Gifted Education

Now that I’ve posted the top ten things administration should know about gifted teachers, I thought I would write about my personal experience with a few of them. I went to bed thinking about #1 and when I got up this morning my good friend, Nancy (an ESL teacher), had written a paragraph that nails the concept totally. She writes:

But when someone tells us that we have to make them succeed, it changes the whole feel in the classroom. As a teacher I am no longer responsible for my students but rather for their success. And not the student’s idea of success or even mine but someone else’s. And we are accountable not to the student or to ourselves for that student’s success but to that “someone else”.

My experience as a gifted teacher in the public school setting and then in the private school setting were vastly different. In the public school setting, I was not expected to get my students out to every type of competition but I did encourage them as much as possible. I would have even joined them on a Saturday to be their cheering section. Because of the personalities of my own two gifted children, I understood that some gifted students thrived on competition, others do not.

My position at the private school was another matter entirely. I was expected to attend training (on a Saturday), redesign my instructional time to prepare the students, and give up my weekends for competition. All students were expected to compete, even to the point of being lectured if they did not make it to the competition. I was expected to get my students to enter any and all writing competitions that passed over my desk (whether they were ready or not) and the writing skills of this particular crowd was very stilted, uncreative, and underdeveloped for most of the school year.

I understand that private schools need to get their name ‘out there’ to obtain more students, it is how the administration goes about setting expectations that ruins the experience for all concerned. This is where Nancy nails it! Once I am held accountable to that ‘someone else’, I’ve lost all buy in, I’ve lost the true purpose of being a teacher and encourager.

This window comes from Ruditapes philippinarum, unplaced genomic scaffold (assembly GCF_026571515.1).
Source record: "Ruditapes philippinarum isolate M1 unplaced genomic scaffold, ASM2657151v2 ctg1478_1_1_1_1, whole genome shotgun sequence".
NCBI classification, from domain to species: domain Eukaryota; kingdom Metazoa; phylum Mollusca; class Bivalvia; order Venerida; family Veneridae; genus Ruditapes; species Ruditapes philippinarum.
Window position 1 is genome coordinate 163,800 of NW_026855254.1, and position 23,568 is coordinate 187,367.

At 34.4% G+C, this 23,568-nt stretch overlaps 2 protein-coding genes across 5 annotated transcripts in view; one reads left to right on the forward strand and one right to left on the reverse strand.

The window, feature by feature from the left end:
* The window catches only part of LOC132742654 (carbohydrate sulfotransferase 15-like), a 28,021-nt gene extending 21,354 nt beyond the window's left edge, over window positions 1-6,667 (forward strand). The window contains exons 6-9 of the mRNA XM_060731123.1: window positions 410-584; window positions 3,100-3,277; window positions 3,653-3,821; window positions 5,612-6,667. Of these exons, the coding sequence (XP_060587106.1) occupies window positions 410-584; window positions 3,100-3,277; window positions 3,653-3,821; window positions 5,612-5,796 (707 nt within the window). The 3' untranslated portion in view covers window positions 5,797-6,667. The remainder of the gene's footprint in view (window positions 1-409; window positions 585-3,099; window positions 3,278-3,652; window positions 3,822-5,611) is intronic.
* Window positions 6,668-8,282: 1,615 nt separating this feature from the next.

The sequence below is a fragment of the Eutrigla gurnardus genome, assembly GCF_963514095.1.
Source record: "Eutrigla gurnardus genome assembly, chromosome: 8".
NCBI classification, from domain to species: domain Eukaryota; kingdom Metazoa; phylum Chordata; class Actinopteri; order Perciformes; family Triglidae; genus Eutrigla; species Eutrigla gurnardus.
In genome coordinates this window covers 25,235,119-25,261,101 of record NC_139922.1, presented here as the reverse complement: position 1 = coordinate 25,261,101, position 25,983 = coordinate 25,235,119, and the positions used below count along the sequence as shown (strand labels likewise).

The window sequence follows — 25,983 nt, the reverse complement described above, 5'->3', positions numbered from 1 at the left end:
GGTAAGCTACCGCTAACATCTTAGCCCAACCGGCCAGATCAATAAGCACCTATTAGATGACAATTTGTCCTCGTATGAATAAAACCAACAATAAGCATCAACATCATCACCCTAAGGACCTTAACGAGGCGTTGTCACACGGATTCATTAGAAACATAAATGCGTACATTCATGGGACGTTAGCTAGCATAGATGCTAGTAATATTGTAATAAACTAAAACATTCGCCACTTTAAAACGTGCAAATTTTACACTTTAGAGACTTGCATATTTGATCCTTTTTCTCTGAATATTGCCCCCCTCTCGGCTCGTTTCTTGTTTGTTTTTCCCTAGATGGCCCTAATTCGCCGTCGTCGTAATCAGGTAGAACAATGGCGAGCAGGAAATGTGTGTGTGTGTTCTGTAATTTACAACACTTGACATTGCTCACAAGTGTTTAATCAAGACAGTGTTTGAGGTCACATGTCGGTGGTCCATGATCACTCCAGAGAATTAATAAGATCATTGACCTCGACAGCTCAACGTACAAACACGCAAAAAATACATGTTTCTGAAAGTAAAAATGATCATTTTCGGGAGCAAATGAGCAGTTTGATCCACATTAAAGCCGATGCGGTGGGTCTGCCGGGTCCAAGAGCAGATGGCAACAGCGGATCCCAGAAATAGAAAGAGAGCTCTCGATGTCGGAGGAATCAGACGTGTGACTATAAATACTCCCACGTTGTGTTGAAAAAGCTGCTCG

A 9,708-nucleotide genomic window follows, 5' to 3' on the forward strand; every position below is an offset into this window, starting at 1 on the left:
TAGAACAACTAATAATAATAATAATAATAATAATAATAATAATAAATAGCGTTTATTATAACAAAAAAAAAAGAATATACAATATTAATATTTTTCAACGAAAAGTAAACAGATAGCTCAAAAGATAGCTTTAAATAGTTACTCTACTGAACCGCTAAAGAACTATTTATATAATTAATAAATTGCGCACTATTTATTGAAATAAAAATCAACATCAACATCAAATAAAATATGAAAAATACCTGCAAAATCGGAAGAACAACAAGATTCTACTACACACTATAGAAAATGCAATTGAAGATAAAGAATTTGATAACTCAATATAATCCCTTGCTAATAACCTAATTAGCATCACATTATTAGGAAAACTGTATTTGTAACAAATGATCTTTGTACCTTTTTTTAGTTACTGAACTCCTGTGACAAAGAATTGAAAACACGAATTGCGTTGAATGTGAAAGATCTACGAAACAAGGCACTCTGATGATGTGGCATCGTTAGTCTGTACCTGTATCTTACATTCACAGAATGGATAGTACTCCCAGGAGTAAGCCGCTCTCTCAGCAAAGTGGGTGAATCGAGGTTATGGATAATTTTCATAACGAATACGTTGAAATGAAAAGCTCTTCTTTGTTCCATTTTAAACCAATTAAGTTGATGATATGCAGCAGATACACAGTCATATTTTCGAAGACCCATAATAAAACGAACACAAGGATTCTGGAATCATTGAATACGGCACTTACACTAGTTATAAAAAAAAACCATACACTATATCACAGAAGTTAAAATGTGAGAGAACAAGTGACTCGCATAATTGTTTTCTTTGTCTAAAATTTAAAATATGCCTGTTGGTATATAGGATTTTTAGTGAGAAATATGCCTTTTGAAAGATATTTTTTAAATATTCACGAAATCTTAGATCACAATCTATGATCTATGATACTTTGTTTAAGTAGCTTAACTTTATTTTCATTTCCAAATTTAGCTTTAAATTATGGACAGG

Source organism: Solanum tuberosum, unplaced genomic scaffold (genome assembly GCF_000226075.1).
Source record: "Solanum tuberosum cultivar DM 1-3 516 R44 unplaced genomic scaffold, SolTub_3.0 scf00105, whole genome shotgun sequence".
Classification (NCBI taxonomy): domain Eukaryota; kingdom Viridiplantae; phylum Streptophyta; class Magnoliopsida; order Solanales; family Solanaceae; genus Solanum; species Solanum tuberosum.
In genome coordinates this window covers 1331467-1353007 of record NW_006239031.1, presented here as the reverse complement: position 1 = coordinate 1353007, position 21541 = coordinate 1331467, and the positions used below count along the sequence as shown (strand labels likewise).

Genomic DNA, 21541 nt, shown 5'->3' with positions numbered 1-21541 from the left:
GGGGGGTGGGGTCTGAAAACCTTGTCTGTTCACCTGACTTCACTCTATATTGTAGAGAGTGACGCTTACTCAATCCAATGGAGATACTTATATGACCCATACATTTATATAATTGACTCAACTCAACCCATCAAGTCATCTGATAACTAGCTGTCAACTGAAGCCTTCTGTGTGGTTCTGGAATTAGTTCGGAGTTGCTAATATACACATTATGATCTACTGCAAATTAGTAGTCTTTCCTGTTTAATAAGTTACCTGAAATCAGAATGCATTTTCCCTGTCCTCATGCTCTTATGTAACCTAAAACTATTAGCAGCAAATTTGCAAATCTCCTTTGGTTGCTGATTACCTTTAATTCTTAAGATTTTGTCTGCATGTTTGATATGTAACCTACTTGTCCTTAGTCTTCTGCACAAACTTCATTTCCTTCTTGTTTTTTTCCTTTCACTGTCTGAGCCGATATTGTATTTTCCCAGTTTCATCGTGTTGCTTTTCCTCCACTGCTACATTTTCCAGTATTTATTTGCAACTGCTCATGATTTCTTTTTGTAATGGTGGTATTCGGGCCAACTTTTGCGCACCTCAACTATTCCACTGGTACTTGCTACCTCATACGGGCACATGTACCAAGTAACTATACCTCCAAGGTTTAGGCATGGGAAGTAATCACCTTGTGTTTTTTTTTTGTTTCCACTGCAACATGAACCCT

A truly good administrator knows which teachers on his/her staff is out there doing their job because they love it. They will somehow compensate those teachers who work above and beyond their usual eight hours. These administrators focus on how the student has benefited from participating in these competitions – not on how their participation has benefited the the organization!

I have high respect for my predecessors in my field. They were teaching during a time when accountability and testing was not reigning king over the profession. My children benefited from their passion and experience. They are my role models and I tried to emulate them as I taught. I was discouraged to discover that my last position did not value my passion but took my passion for granted.

Gifted Education Uncategorized

The following comments are from teachers and advocates of gifted education from the University of Iowa Gifted Listserv on or around Oct. 5, 2008. I thought they were well said and could be useful for those readers in the administrative capacity.

One Teacher’s Top ten list:

1. I am a teacher, not a coach! While competitions can meet some needs of some of the children, I am not contracted to teach at 6 in the morning until 5. If Mock Trial or Math Counts is to be made a part of the curriculum for gifted students, then time to work with children on these competitions needs to be provided during the scheduled daytime, not as an after or before school activity. If you want me to provide activities for students, then I need coaching pay on top of my regular salary.